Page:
Description: The back is yellow or yellowish tan and uniformly covered, although almost all have brown dorsal markings. These are highly variable in shape, but often take the form of an hourglass. The side of the head is mostly brown, with a distinct cream stripe on its upper lip which usually is expanded to a pale spot below the eye. Thighs uniformly pale orange or yellow, the upper arm, flanks, hands and feet pale yellow. The underside is cream and iris is reddish bronze. The snout is shortened in profile. An extensive axillary membrane extends almost to the elbow, the discs on the digits are relatively large and the toes about three quarters webbed, fingers about one half webbed.
Size: Males are 0.94 – 1.06 inches (2.4 – 2.7 cm) long and females 1.18 – 1.34 inches (3.0 – 3.4 cm).
Behavior: Hourglass tree frogs are nocturnal, arboreal frogs. They presumably spend most of their non-breeding time in forest trees and in bromeliads. During rainy season they call from low emergent vegetation at the edge of a pond, from dusk throughout most of the night.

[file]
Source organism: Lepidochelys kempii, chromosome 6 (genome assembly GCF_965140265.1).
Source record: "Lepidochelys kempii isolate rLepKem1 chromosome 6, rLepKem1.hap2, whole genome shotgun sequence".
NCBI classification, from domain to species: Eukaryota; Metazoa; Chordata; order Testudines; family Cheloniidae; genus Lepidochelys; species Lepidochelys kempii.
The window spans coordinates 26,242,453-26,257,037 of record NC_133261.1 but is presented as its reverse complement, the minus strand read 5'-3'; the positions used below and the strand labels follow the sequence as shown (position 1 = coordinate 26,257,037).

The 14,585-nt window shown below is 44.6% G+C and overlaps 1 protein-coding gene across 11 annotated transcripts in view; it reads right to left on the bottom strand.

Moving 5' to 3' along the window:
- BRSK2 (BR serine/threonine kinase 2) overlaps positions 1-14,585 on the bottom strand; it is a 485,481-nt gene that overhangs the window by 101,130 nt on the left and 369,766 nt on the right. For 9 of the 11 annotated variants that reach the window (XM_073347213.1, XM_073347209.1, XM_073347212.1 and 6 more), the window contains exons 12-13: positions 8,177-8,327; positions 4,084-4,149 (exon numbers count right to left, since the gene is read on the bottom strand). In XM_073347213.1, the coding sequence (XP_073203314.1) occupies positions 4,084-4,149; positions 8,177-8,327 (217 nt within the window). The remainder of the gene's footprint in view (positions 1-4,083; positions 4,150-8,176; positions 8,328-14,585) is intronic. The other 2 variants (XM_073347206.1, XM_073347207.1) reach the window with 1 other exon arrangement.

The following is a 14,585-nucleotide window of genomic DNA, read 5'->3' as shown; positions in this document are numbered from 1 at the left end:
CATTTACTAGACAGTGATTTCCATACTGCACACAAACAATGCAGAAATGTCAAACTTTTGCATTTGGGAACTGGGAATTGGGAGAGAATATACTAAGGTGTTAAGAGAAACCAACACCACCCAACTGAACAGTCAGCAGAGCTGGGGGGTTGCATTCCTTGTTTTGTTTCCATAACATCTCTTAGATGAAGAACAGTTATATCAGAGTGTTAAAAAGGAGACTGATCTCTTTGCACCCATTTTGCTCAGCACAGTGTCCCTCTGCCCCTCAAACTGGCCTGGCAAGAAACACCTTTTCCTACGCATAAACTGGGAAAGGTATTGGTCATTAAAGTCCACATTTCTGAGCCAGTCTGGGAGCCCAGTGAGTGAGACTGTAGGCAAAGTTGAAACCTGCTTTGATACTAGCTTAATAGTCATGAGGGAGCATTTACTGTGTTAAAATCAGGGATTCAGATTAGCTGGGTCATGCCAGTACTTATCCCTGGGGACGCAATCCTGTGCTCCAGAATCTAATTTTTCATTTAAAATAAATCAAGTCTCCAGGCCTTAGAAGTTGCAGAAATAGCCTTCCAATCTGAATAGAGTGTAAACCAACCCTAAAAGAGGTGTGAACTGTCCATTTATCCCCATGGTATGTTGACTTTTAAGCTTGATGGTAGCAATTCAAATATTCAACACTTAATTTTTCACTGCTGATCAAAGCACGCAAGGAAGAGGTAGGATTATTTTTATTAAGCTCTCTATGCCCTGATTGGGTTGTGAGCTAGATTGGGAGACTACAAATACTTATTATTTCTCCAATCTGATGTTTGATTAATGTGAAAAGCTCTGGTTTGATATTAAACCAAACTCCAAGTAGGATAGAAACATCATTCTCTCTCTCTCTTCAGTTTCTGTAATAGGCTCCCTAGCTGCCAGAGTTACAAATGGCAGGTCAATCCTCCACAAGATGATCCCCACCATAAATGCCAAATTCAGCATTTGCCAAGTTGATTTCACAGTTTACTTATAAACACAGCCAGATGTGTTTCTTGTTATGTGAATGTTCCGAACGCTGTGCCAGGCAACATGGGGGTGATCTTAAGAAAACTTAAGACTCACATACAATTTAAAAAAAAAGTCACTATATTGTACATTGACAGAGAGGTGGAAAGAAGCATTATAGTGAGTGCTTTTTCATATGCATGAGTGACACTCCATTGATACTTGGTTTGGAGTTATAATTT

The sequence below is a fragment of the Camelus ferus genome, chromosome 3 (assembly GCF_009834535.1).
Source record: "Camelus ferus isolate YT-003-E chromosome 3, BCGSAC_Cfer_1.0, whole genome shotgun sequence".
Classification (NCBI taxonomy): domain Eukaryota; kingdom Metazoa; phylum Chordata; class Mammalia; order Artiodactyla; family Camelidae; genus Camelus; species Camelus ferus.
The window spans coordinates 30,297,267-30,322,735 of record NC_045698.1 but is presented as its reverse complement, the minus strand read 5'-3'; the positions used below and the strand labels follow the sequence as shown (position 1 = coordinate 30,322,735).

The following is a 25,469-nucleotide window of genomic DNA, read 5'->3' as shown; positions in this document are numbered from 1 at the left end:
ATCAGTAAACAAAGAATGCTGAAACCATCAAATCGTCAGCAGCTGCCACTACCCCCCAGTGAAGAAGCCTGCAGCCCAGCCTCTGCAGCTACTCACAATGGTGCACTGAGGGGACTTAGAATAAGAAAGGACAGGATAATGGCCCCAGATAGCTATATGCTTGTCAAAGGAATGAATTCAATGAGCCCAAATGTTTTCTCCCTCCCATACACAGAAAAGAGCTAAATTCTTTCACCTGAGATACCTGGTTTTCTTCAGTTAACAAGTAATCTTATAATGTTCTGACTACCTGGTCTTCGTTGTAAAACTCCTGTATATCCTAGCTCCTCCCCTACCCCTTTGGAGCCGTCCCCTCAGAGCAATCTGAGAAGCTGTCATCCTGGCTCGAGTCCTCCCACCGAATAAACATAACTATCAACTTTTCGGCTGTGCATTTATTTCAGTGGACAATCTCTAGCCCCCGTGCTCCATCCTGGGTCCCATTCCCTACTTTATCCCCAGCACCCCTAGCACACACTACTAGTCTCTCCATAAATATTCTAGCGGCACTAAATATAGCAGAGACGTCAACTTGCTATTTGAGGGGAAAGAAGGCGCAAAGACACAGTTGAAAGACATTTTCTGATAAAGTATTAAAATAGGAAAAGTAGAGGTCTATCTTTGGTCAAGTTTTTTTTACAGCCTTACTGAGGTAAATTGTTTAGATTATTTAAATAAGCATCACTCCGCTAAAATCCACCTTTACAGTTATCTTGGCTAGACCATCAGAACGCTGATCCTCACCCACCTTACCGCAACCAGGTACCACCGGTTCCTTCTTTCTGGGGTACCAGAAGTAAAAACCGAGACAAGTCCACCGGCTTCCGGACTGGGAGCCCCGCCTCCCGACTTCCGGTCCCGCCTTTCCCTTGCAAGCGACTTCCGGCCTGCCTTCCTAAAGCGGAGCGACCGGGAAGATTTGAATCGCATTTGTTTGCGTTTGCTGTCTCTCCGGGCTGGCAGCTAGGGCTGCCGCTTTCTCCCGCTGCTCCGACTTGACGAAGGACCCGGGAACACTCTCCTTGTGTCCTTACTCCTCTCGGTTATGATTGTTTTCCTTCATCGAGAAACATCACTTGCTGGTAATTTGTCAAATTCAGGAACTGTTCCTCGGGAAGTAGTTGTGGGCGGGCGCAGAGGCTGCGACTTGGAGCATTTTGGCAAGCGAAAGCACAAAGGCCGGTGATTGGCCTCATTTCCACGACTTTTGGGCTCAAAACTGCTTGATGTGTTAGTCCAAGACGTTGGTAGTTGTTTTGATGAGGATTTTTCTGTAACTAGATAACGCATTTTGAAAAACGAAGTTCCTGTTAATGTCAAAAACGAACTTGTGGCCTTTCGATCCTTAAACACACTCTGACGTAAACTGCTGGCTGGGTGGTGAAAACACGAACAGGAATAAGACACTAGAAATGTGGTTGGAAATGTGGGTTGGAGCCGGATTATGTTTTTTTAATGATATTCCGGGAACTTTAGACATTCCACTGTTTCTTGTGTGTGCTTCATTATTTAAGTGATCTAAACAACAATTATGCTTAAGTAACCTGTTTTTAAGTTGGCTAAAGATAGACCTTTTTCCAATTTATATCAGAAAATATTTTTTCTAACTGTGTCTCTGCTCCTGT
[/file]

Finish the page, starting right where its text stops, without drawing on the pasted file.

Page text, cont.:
Diet: They feed on insects.
Communication: These frogs can be quite noisy. Different calls are used for advertisement and aggression but usually include a primary note followed by clicks, with duration and frequency being quite variable.
Reproduction: During breeding season, males perform mating displays for the females – strutting and mating calls. Once the union is made, the female lays jelly-like masses of eggs on the surface of leaves that hang over the water’s edge and sometimes on the water’s edge itself. About five to seven days later, the eggs hatch and tiny gold tadpoles slide from the leaves into the water where they quickly grow and metamorphose into frogs. Once developed, the young frogs return to the trees.
Habitat/range: Hourglass tree frogs live high in the rainforest canopy for most of the year. During the rainy season, it descends to swamps and ponds in the rainforest for breeding. They are found from Mexico, down into northern South America.
Status: Listed as Least Concern by IUCN.